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Grammar Advisor

Components: Website for English teachers to learn how to teach grammar Publishers: BridgeTEFL This site is designed for teachers of English as a foreign language, and the authors claim that it can provide all the tools necessary for teaching grammar in the classroom. My initial thought before reviewing this site was “Why pay a subscription […]
Reviewed for Teflnet by Janis Crolla

Components: Website for English teachers to learn how to teach grammar
Publishers:
BridgeTEFL

This site is designed for teachers of English as a foreign language, and the authors claim that it can provide all the tools necessary for teaching grammar in the classroom.

My initial thought before reviewing this site was “Why pay a subscription when there is such a wealth of free internet resources available?” With my penny pinching doubt temporarily buried, and armed with my free access password, I entered the site.

First impressions

Immediately upon entering the site it is clear what the “product” is, who it is aimed at (though I will return to this point later) and what it costs. There is of course advertising for TEFL courses and training through Bridge TEFL and other organisations, although this is limited to the page prior to log in.

The site colours work well together and I was pleased to see a white background for the text, which for me is easy on the eye.

The welcome page shows each unit and the content. The site is broken down into four units: words, sentences, tenses and teaching. These units are further divided into sections and chapters, each of which builds upon the next. There is also a Users’ Guide which is useful to read before launching into the course.

Site Features

Site features include a pop-up glossary for word definitions, jump buttons, a search engine and, last but not least, optional talking heads. Whilst talking heads may not appeal to some, they are becoming more and more popular and do give websites a familiar, more human face. On this site there are two simple, caricature-based avatars, each with their own role. One, who is male, introduces each chapter and gives section overviews. The other, who is female, clarifies specific grammar points and gives useful tips on guiding students through problematic areas of grammar.

The site is updated regularly, presumably based on questions they receive from users, and if answers are not available via the search engine, contact with a real person is another option using the “Ask the Grammar Advisor” feature.

A quiz may be taken at the end of the course, for which a certificate is awarded—a useful addition to your CV.

Navigation and Usability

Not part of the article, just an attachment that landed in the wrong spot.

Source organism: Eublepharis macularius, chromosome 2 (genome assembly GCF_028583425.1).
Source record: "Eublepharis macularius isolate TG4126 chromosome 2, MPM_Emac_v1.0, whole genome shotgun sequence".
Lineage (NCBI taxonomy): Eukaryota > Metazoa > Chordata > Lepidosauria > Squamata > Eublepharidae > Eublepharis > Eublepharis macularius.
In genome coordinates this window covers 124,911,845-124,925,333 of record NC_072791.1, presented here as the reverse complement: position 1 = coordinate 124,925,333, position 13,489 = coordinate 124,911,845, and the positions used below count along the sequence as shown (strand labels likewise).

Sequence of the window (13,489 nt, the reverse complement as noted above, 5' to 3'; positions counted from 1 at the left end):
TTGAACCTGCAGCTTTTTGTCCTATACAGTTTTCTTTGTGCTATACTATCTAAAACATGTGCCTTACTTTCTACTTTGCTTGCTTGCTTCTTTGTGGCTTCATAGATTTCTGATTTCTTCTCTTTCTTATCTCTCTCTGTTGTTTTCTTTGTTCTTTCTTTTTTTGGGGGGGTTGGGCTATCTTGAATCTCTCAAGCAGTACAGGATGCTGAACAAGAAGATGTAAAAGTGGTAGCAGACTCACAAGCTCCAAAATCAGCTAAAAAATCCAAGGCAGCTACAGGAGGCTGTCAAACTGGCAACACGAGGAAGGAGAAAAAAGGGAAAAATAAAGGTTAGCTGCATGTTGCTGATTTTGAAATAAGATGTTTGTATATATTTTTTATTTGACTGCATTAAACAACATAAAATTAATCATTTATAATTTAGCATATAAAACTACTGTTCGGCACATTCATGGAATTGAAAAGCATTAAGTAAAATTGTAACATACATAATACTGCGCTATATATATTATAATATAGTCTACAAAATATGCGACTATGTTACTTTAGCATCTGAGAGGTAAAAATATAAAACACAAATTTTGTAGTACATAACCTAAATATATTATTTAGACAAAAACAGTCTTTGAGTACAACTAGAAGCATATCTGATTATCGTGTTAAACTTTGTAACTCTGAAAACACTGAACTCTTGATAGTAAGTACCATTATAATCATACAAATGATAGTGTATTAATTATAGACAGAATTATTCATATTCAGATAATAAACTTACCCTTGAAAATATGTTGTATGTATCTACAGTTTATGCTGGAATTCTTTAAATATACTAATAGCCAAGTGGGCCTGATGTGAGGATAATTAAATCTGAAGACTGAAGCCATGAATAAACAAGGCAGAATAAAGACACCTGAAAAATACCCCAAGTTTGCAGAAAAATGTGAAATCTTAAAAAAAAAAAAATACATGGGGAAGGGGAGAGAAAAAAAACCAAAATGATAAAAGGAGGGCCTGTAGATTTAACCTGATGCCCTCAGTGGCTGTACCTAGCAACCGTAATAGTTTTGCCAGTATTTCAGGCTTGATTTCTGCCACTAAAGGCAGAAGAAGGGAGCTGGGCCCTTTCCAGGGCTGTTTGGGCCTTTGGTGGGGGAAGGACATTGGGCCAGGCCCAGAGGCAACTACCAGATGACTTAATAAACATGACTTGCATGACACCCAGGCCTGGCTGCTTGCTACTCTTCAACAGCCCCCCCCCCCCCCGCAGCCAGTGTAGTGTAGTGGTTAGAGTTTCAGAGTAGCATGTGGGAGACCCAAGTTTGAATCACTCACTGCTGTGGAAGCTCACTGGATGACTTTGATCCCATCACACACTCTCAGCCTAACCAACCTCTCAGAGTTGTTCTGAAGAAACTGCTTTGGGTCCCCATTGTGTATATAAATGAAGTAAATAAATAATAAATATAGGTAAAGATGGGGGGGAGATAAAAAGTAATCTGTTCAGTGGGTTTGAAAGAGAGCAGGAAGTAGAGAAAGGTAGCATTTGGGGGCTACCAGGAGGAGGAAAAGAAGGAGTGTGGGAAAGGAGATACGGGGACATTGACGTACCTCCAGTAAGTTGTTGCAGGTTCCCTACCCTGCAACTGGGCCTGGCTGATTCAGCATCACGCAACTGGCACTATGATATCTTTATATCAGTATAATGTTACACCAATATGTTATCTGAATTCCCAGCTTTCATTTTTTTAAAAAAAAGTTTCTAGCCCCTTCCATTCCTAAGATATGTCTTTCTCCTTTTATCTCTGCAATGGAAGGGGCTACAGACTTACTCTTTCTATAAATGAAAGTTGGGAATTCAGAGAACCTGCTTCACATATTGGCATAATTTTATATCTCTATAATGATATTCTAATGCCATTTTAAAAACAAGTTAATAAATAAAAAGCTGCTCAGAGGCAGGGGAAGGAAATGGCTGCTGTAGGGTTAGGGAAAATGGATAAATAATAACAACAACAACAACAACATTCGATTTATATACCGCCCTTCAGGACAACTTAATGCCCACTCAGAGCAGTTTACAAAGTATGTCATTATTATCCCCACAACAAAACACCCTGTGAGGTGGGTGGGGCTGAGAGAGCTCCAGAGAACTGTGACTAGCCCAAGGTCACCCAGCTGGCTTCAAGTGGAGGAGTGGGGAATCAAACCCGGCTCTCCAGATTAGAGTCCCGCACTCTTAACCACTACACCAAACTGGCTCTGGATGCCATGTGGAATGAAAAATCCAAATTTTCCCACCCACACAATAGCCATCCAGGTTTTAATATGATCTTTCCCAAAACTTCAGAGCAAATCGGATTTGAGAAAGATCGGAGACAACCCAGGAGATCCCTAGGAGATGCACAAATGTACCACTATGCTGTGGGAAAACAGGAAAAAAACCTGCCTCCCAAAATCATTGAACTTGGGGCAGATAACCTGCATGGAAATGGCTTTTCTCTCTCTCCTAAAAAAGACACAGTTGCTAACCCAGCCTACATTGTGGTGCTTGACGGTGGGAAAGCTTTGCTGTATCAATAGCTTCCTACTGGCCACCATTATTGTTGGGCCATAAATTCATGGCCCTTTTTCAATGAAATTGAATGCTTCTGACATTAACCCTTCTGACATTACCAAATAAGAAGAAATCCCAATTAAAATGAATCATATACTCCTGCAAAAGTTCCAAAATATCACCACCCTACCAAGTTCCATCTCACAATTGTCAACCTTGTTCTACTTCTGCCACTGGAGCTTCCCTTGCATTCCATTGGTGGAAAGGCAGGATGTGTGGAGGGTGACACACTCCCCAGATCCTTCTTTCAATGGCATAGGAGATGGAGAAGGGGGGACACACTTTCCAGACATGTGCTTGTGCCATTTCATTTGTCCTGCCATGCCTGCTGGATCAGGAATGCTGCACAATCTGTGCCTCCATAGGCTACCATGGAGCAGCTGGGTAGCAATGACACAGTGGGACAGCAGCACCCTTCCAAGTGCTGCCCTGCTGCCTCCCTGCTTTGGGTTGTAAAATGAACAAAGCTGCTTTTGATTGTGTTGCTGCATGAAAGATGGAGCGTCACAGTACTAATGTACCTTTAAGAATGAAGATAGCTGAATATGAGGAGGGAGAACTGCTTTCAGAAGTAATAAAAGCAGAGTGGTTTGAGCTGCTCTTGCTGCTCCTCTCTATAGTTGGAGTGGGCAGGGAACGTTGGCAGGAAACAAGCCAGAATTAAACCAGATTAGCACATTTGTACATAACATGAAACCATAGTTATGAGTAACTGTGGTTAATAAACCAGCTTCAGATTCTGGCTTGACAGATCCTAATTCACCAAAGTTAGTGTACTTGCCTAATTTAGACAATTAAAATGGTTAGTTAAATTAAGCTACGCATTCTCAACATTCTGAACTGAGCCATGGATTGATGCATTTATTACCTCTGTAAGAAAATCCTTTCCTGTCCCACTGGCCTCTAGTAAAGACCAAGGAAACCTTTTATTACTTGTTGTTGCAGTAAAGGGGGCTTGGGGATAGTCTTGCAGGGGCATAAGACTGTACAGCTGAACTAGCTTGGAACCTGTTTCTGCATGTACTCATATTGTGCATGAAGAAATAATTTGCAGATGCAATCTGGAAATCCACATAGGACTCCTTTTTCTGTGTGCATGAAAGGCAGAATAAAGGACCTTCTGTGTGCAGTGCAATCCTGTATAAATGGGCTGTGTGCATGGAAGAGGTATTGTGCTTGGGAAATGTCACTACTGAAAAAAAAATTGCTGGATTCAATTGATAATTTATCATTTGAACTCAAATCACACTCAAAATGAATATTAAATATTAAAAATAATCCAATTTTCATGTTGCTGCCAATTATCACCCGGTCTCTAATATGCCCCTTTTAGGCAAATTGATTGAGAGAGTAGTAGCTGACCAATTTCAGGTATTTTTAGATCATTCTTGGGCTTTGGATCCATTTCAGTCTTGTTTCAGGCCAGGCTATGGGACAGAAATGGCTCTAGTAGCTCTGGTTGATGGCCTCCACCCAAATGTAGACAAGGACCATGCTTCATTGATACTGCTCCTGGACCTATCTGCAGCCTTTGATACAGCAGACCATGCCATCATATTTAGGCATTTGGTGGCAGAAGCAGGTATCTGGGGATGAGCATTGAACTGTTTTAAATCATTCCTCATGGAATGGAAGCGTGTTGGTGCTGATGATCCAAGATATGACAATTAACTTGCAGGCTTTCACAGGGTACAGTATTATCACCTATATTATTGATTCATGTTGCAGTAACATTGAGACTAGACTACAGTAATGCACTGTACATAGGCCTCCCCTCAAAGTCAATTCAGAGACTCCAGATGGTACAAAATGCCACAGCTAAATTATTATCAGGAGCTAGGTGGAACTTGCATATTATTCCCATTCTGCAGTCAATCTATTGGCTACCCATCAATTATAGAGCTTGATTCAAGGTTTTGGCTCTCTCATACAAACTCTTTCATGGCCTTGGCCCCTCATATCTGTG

The site is well organised and easily navigated, with clear instructions for inexperienced users. Pages loaded quickly and I did not encounter any distracting pop-ups. Scrolling is kept to a minimum and it is easy to jump to different places within the site.

Summary

What does this site offer which is different from other grammar sites? Well, it is interactive, everything is neatly organised in one place, and it is much easier and more time-efficient than searching the internet and amassing information from various different sites. The content, however, falls short in some areas. I tested the search engine with a couple of more advanced queries, such as inversion, and no information was available. There is also no print option, which was disappointing, and no ready-made lessonplans (for the tired teacher!), although there are plenty of tips and advice for devising lessons.

The authors should perhaps also consider introducing forums to enable users to discuss content and present divergent perspectives. When I refer to users, I mean both native and non-native teachers of English. The authors do not make any reference to non-native teachers, but I am sure they must be aware that many potential users may be non-native and have taken this into account when designing the site. In my opinion, non-native teachers with an intermediate level of English should have no problem using the site.

Returning to the cost, it is not as expensive as some pay-sites. An annual subscription costs 49 US dollars and a lifetime subscription can be purchased for 99 US dollars. I’m not convinced that a long term subscription is worthwhile, unless the site is routinely updated, but this site is certainly a useful aid for trainee or inexperienced EFL teachers and provides a lot of welcome hand-holding.

URL: http://www.grammaradvisor.com

Reviewed by Janis Crolla for Teflnet October 2008

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Teflnet : TEFL Book Reviews : Teaching : Grammar Advisor